Washington, D.C., only moments after passing its Crime Emergency bill, got immediate flack from the vaunted civil liberties group. Jackson, MS is also in the group's litigious scope. We'll focus on Jackson:
Officials with the American Civil Liberties Union lashed out against Jackson Mayor Frank Melton in a news conference this morning in front of City Hall, accusing the first-term mayor of racial profiling and trampling civil rights in his quest to rid the city of crime.
The claims drew an angry retort from the mayor, who described the organization as doing nothing to help young people or address black-on-black crime in the United States.“We have 26 people that have been killed here in Jackson this year,” Melton said. “I want to know what the ACLU wants to do besides criticize. Besides that, to hell with them.”
This last comment from Melton, responding to news of a co-sponsored local ACLU/NAACP "Know Your Rights" meeting we found especially troubling:
“I hope they don’t obstruct justice and give people false information, because if they do then we will be focusing on them and we’ll come after them,” he said.
Melton's originial position is understandable and, to a degree, justifiable. There is a need to examine "zero tolerance"; perhaps "zero tolerance" with some restraints. But, in the last statement, Melton begins to sound a bit like where Jackson and much of the South was only 40 years ago - which is disturbing coming from an African American mayor. You can't target advocacy groups in a democratic setting, and Melton should be sensitive to that argument. We see a need for caution and balance from both cities like Jackson and the ACLU. The ACLU may be a bit too aggressive and unmindful in its campaign against community and government response to crime waves. But, if the ACLU and others are not there to remind government of its obligation to maintain basic rights, who will? Cities like Jackson, with Mayors like Melton, are right to place greater focus and resources on aggressive crime-fighting strategies, but they are also flawed in consistently ignoring the root causes of those crimes.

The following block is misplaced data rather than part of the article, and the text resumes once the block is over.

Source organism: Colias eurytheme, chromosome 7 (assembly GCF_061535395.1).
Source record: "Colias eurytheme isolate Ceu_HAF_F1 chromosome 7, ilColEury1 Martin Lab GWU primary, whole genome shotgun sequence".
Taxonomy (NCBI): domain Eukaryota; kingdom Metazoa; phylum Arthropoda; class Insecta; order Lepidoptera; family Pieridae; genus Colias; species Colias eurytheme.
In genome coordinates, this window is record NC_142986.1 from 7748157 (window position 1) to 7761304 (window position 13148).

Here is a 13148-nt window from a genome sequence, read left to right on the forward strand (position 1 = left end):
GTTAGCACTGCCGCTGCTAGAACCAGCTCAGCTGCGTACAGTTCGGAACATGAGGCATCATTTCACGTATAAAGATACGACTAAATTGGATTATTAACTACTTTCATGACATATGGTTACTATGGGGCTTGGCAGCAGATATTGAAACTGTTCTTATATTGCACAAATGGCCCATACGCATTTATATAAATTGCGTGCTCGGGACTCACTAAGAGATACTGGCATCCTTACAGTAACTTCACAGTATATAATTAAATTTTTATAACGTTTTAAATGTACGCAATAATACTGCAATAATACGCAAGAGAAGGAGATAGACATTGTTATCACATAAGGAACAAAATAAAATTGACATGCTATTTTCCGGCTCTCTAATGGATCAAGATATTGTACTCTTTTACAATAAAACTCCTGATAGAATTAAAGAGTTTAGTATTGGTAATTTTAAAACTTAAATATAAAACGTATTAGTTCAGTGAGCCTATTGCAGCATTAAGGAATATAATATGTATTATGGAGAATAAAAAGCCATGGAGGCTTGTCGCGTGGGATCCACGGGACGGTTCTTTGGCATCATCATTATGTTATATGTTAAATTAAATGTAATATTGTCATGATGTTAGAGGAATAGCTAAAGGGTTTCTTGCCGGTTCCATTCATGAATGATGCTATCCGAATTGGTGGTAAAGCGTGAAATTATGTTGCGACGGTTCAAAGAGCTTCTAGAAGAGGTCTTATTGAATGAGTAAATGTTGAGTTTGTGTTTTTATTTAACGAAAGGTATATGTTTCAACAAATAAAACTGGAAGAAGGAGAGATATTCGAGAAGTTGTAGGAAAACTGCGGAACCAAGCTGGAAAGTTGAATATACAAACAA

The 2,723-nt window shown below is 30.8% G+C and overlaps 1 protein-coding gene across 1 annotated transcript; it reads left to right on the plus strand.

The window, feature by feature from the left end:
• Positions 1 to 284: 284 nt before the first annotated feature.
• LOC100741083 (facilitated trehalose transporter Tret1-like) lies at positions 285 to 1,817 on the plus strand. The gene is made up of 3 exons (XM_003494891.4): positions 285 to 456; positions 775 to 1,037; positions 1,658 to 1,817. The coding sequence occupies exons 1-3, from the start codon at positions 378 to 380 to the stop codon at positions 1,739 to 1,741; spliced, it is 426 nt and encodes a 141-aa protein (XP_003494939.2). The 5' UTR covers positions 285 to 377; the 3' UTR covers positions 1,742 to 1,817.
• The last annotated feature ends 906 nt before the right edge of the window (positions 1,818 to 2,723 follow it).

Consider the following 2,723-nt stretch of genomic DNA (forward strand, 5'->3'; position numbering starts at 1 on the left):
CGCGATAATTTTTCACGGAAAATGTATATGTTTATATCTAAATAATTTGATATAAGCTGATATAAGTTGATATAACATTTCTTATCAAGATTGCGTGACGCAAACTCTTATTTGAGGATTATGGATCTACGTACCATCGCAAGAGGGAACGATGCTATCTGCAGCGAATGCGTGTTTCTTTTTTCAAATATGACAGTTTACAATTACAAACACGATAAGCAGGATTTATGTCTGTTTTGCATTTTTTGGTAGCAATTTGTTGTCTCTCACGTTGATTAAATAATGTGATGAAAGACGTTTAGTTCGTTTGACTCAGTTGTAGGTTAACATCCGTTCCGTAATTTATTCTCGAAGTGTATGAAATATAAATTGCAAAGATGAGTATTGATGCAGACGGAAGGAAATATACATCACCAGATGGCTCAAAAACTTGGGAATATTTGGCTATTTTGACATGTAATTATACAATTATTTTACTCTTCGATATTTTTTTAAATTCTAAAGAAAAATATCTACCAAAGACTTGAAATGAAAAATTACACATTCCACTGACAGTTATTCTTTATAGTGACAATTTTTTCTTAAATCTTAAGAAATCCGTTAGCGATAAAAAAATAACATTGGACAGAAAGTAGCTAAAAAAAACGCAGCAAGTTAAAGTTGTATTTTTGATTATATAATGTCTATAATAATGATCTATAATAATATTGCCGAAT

Governments aren't preventing these episodes when they can. Frankly, as far as youth are concerned, jurisdictions should consider extending the school year or keeping kids engaged through mandatory enrollment in summer education and extra-curricular programs. Only middle-class families (barely) can afford to enroll their kids in summer camps and other programs, but it's unrealistic to expect the same from most working families struggling to make ends meet.
Oh - that's right - we forgot: the federal government seems more happy to fund short-sighted forays into oil-rich countries rather than make a significant and enduring investment in universal education. States and local jurisdications are no different as corruption and management malfeasance continues infecting school systems like viruses, while elected officials pay lip service to school reform as they dump money into "revitalization" projects.